Who is battling for what?
Mobile Platforms and Application Stores
IDATE just published the first edition of its report “Mobile Platforms & Application Stores”, which indicates that the market of mobile applications will reach 6.9 billion EUR in 2013. The concept of mobile application stores, together with the platform or operating system they run on, has quickly become a pivotal talking point when discussing the current and future mobile landscape. This report provides an in-depth analysis of the types of players involved (device manufacturers, Internet giants, developers and telcos), and their respective strategies and what is at stake for them in this market.
“For the mobile handset manufacturers and the Internet giants, the battle of the fittest is underway, to settle who becomes the dominant smartphone OS, not the largest application store provider. Nokia currently leads, by a significant margin, with RIM, Google and Apple the chasing pack”, comments Soichi Nakajima, senior consultant at IDATE. “Out of these three, only Google is currently in a position to really challenge the dominance of Nokia. Apple is targeting the high-end market, rather than battling for total dominance.”
The real battle is to become the dominant OS
Why is the OS battle so important?
Whilst there are currently at least 10 differing OSs, in the mid- to long term all smartphones will choose from a select few operating systems only, due to mergers and acquisitions between OS vendors. These OSs are not interoperable, meaning that there is a high lock-in effect once a user decides which OS to use. Further, without control of the OS, there is no full control of the application store which runs on top of the OS.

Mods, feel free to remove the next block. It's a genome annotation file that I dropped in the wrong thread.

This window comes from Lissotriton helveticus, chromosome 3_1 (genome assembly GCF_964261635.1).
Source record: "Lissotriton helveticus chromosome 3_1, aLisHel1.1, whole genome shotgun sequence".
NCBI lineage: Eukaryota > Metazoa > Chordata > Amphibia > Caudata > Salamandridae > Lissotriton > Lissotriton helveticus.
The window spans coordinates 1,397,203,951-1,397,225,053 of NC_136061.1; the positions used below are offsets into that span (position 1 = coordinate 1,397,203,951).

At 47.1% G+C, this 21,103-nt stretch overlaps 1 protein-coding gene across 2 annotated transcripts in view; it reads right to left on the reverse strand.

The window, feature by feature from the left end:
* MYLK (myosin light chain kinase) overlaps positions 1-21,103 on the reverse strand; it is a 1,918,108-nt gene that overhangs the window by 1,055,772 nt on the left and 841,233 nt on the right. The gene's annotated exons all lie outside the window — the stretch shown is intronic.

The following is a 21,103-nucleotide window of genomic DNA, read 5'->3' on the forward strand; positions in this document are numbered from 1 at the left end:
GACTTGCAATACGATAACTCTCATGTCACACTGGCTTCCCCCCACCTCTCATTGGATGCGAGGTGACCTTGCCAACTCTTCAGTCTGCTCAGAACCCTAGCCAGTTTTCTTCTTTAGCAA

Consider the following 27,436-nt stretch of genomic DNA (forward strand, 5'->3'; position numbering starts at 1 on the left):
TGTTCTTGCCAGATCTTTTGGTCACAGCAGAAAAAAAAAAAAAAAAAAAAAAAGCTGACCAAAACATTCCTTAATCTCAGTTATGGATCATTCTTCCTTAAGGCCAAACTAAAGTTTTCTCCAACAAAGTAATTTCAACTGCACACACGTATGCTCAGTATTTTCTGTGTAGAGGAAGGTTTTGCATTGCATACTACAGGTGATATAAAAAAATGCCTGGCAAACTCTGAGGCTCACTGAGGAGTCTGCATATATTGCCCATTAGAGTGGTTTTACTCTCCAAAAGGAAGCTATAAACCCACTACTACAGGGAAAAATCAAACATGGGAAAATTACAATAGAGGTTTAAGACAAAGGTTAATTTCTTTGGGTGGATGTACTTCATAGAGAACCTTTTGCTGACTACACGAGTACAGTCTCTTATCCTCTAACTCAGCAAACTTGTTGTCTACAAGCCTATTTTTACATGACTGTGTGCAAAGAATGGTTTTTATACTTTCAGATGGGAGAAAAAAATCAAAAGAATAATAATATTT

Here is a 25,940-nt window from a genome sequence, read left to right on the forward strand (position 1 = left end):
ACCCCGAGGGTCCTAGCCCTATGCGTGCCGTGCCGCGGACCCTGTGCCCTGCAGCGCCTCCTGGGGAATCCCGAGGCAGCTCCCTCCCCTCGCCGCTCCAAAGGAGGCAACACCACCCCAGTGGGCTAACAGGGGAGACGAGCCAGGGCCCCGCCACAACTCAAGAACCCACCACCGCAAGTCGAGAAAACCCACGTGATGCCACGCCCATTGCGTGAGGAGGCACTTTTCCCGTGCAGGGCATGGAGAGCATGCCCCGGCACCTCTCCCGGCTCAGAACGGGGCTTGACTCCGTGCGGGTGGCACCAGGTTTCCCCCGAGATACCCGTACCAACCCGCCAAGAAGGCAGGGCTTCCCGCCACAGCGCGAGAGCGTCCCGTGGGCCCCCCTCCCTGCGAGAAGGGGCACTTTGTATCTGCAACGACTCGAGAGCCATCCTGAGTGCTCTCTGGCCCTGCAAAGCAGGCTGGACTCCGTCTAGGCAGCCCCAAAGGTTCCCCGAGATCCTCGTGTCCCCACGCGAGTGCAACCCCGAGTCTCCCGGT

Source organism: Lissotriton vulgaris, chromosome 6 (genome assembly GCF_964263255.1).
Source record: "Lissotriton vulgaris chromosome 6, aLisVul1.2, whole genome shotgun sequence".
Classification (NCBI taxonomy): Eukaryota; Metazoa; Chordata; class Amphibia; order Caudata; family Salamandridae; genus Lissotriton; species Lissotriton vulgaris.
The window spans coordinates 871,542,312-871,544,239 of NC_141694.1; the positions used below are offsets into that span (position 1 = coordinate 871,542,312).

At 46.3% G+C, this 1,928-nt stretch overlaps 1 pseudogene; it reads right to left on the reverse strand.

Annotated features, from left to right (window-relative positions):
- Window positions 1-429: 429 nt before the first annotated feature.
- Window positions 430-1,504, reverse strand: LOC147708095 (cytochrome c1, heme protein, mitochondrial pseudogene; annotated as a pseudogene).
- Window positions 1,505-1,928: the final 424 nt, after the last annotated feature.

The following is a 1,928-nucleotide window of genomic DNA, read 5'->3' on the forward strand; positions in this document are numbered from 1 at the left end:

Consider, then, that the smartphone market is currently in its growth phase; it is expected that many of the current ‘standard’ phones will migrate to smartphones over the coming years.
Adding up these two projections means that if a given player can become the dominant OS, then it will be that player’s OS that is deployed as the standard for much of the smartphones to come; potentially billions of smartphones, no matter who the device manufacturer, will be using that given player’s OS, together with all of the revenues associated with that OS.
Nokia leads, and Android (not Apple or RIM) is the main challenger
As of Q2 2010, Nokia (Symbian) led the shares of the smartphone OS market with 41.9%, followed by RIM, Google and Apple with 18.5%, 17.9% and 13.4% respectively. This is, though, only part of the picture. As explained above, current ‘standard’ phones are expected to be replaced by smartphones, and this is where the real opportunity lies, with billions of handsets in prospect. Thus one must look at the current market shares of all phones, and see which OS the vendors support, to get an idea of the potential migration ratio of each smartphone OS.
It is obvious that Nokia is best placed, since they already have 33% share of all phones, and all new smartphones will of course support their own Symbian (or forthcoming MeeGo).
The challenging OS is Android; it has many supporters, including many big players, opening the potential for the Android OS being used when the supporters migrate to smartphones.
On the other hand, RIM and Apple have only themselves to rely on, severely reducing the potential in terms of scale and reach of smartphones employing their OS.